Corona was never found to be guilty of corruption by a real court. His only offence was in the discrepancy in his Statement of Assets and Liability Net Worth (SALN), which by law, government officials are allowed to correct whenever discrepancies are found. Most public servants would be guilty of that but they are spared from the persecution Corona was subject to under BS Aquino and his minions. BS Aquino keeps bragging about being the first President to impeach a sitting Supreme Court Chief Justice. He couldn’t have done it without the Disbursement Acceleration Program (DAP) and pork barrel funds and a corrupt Congress.
It doesn’t take a genius to understand why majority of Filipinos approve of Duterte’s brand of justice. They waited for six years for BS Aquino to do something about the increasing violence in the country but they were disappointed. The media is only highlighting the killings now but incidence of drive-by shootings had become more brazen in recent years even before Duterte came to power. The people have become angry and helpless reading news about victims of rape, assault and robbery even in broad daylight perpetrated by drug gangs. To a lot of Filipinos, it is better that drug dealers and pushers be dead than innocent people, which is why they do not feel sorry hearing of people dying during police operations or in the hands of unidentified suspects. Some Filipinos even cheer when they find out drug dealers and pushers are killing each other.
People would accuse me of giving the situation my seal of approval. They are wrong. I am merely giving my own observation of what is happening in the country. I saw it coming. I am not entirely surprised that people are dying on the streets. Duterte did warn everyone that he would go after drug traffickers while he was still campaigning. Besides, life has always been cheap in the Philippines. The violence was ignored in the past because it involved mostly the lower classes. It is part of Filipino culture to ignore what is happening to others if it doesn’t involve members of their inner circle of family and friends. In the Filipino vernacular, it is called kanya-kanya. It is only now that there is outrage coming from so-called “civil society” because some members of the upper classes are now getting killed or caught in the middle of Duterte’s war on drugs.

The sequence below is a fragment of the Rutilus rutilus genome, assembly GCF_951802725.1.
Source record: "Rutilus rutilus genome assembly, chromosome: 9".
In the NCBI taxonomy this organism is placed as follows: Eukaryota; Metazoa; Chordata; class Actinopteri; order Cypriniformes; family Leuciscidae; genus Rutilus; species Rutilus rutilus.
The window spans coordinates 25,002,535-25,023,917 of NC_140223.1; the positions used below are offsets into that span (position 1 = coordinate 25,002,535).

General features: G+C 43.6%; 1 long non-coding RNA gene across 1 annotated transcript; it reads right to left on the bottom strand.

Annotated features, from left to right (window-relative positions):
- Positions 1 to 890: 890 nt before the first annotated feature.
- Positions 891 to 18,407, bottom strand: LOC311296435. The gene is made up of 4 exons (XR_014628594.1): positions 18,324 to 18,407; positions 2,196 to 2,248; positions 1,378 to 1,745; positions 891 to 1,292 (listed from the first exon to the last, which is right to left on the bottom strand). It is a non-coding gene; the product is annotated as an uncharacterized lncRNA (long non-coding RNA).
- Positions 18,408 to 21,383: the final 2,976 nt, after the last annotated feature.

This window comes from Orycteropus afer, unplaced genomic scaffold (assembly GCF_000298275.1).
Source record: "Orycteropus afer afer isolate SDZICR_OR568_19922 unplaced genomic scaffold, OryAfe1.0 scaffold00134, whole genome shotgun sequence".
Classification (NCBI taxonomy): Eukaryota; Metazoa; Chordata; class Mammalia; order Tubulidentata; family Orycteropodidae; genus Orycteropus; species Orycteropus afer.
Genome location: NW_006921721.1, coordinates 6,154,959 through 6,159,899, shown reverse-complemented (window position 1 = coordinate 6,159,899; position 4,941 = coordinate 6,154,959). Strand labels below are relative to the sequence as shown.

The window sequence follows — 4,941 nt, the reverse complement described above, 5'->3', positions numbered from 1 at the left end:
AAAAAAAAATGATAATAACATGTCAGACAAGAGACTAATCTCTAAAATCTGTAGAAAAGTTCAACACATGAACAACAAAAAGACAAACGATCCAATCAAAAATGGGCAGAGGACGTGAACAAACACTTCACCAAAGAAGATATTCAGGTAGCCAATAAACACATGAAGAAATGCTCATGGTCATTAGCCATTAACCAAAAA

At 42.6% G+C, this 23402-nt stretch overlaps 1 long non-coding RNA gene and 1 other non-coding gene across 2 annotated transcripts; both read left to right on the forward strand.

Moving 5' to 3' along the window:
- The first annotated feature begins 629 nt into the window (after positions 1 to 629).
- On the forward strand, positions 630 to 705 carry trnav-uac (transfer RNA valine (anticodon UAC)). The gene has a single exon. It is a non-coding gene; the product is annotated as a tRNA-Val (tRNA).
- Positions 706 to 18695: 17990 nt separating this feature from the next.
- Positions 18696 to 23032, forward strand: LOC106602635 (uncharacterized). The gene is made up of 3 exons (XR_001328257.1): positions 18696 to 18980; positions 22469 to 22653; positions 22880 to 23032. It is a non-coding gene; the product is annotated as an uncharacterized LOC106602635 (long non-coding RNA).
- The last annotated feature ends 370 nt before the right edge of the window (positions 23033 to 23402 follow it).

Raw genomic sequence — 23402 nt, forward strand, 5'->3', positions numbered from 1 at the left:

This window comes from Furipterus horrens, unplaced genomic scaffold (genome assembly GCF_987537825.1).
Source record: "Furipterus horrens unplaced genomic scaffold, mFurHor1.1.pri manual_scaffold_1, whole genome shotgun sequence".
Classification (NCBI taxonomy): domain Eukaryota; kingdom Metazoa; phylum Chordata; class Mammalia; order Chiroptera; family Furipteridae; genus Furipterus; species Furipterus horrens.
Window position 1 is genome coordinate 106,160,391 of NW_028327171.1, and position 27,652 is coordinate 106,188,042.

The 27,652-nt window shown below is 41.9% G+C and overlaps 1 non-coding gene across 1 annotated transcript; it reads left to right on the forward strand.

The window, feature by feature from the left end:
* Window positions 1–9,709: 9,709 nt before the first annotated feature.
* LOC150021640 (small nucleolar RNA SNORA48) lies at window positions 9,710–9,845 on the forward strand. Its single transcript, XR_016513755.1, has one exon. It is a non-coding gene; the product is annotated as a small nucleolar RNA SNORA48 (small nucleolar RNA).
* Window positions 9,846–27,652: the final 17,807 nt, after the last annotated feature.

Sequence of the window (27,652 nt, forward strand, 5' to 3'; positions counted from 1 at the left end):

In other words, some folks were in denial there was a problem to begin with. Again, that is the fault of BS Aquino who made people believe everything was under control. He was good at hiding problems or pretending there was none. This is why the news that there were city mayors who were coddling drug lords came as a rude shock to everyone. Even celebrities were not spared in the naming and shaming. If there is one thing positive about Duterte’s drug war, it appears that it doesn’t discriminate or favour anyone, rich or poor. Everyone involved in the drug trade is getting equal treatment.
The New York Times is saying that a culture of vengeful punishment is taking hold in the Philippines. This is nothing new. It has always been like that in the Philippines. It is still a primitive country pretending to be civilised. Most people don’t even understand the concept of rule of law. If they did, they wouldn’t have tolerated how BS Aquino treated his political enemies even back then.